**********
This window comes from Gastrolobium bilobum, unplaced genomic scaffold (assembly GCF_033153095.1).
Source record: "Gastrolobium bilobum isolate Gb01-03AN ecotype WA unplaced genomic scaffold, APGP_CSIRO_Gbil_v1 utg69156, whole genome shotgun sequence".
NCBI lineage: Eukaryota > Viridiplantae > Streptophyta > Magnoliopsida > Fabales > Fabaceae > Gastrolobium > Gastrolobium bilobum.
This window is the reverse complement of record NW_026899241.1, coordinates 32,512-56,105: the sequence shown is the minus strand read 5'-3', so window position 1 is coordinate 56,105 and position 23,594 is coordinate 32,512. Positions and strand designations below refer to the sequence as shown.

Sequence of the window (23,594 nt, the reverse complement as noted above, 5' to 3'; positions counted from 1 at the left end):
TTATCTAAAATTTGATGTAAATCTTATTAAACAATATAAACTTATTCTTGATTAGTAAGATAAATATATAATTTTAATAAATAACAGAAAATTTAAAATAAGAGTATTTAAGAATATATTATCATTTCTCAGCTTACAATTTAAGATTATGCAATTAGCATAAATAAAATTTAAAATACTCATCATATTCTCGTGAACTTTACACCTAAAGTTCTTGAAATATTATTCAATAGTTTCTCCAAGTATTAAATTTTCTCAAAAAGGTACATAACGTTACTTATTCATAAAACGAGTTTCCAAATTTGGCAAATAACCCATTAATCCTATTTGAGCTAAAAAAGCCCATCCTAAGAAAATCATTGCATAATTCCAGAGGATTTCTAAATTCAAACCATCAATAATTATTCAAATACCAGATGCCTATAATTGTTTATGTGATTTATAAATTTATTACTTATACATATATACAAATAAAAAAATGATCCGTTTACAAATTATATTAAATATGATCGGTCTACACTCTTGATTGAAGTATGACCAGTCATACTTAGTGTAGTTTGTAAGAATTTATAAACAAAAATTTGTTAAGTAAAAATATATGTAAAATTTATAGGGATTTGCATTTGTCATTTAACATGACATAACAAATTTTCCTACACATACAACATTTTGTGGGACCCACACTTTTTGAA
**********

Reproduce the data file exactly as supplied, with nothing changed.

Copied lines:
This window comes from Gastrolobium bilobum, unplaced genomic scaffold (assembly GCF_033153095.1).
Source record: "Gastrolobium bilobum isolate Gb01-03AN ecotype WA unplaced genomic scaffold, APGP_CSIRO_Gbil_v1 utg69156, whole genome shotgun sequence".
NCBI lineage: Eukaryota > Viridiplantae > Streptophyta > Magnoliopsida > Fabales > Fabaceae > Gastrolobium > Gastrolobium bilobum.
This window is the reverse complement of record NW_026899241.1, coordinates 32,512-56,105: the sequence shown is the minus strand read 5'-3', so window position 1 is coordinate 56,105 and position 23,594 is coordinate 32,512. Positions and strand designations below refer to the sequence as shown.

Sequence of the window (23,594 nt, the reverse complement as noted above, 5' to 3'; positions counted from 1 at the left end):
TTATCTAAAATTTGATGTAAATCTTATTAAACAATATAAACTTATTCTTGATTAGTAAGATAAATATATAATTTTAATAAATAACAGAAAATTTAAAATAAGAGTATTTAAGAATATATTATCATTTCTCAGCTTACAATTTAAGATTATGCAATTAGCATAAATAAAATTTAAAATACTCATCATATTCTCGTGAACTTTACACCTAAAGTTCTTGAAATATTATTCAATAGTTTCTCCAAGTATTAAATTTTCTCAAAAAGGTACATAACGTTACTTATTCATAAAACGAGTTTCCAAATTTGGCAAATAACCCATTAATCCTATTTGAGCTAAAAAAGCCCATCCTAAGAAAATCATTGCATAATTCCAGAGGATTTCTAAATTCAAACCATCAATAATTATTCAAATACCAGATGCCTATAATTGTTTATGTGATTTATAAATTTATTACTTATACATATATACAAATAAAAAAATGATCCGTTTACAAATTATATTAAATATGATCGGTCTACACTCTTGATTGAAGTATGACCAGTCATACTTAGTGTAGTTTGTAAGAATTTATAAACAAAAATTTGTTAAGTAAAAATATATGTAAAATTTATAGGGATTTGCATTTGTCATTTAACATGACATAACAAATTTTCCTACACATACAACATTTTGTGGGACCCACACTTTTTGAA